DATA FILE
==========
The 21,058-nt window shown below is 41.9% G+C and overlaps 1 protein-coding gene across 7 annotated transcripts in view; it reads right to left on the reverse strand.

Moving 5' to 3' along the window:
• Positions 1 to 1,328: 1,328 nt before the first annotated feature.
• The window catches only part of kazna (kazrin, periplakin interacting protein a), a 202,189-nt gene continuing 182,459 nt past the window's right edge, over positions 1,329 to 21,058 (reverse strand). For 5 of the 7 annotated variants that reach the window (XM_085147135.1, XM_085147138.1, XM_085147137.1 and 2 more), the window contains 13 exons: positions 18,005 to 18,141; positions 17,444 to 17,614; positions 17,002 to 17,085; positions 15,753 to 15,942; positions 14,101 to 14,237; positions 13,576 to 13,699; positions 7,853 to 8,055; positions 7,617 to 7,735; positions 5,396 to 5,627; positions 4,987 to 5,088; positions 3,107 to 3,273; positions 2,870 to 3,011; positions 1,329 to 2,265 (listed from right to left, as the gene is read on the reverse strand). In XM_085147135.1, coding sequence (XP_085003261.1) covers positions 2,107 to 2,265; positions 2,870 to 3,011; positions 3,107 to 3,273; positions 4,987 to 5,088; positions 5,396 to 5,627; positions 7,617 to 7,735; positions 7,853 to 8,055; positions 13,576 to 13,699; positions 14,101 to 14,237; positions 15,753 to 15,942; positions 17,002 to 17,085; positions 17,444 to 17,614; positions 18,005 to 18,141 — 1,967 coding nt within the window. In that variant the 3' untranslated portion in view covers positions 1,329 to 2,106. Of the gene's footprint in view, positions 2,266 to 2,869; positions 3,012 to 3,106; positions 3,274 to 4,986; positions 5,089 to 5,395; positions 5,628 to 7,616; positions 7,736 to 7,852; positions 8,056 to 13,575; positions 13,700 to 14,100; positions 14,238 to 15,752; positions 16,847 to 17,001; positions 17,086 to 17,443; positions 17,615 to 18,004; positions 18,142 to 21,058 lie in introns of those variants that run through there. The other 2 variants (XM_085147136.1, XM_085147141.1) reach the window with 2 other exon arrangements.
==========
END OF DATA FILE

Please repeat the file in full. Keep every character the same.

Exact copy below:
The 21,058-nt window shown below is 41.9% G+C and overlaps 1 protein-coding gene across 7 annotated transcripts in view; it reads right to left on the reverse strand.

Moving 5' to 3' along the window:
• Positions 1 to 1,328: 1,328 nt before the first annotated feature.
• The window catches only part of kazna (kazrin, periplakin interacting protein a), a 202,189-nt gene continuing 182,459 nt past the window's right edge, over positions 1,329 to 21,058 (reverse strand). For 5 of the 7 annotated variants that reach the window (XM_085147135.1, XM_085147138.1, XM_085147137.1 and 2 more), the window contains 13 exons: positions 18,005 to 18,141; positions 17,444 to 17,614; positions 17,002 to 17,085; positions 15,753 to 15,942; positions 14,101 to 14,237; positions 13,576 to 13,699; positions 7,853 to 8,055; positions 7,617 to 7,735; positions 5,396 to 5,627; positions 4,987 to 5,088; positions 3,107 to 3,273; positions 2,870 to 3,011; positions 1,329 to 2,265 (listed from right to left, as the gene is read on the reverse strand). In XM_085147135.1, coding sequence (XP_085003261.1) covers positions 2,107 to 2,265; positions 2,870 to 3,011; positions 3,107 to 3,273; positions 4,987 to 5,088; positions 5,396 to 5,627; positions 7,617 to 7,735; positions 7,853 to 8,055; positions 13,576 to 13,699; positions 14,101 to 14,237; positions 15,753 to 15,942; positions 17,002 to 17,085; positions 17,444 to 17,614; positions 18,005 to 18,141 — 1,967 coding nt within the window. In that variant the 3' untranslated portion in view covers positions 1,329 to 2,106. Of the gene's footprint in view, positions 2,266 to 2,869; positions 3,012 to 3,106; positions 3,274 to 4,986; positions 5,089 to 5,395; positions 5,628 to 7,616; positions 7,736 to 7,852; positions 8,056 to 13,575; positions 13,700 to 14,100; positions 14,238 to 15,752; positions 16,847 to 17,001; positions 17,086 to 17,443; positions 17,615 to 18,004; positions 18,142 to 21,058 lie in introns of those variants that run through there. The other 2 variants (XM_085147136.1, XM_085147141.1) reach the window with 2 other exon arrangements.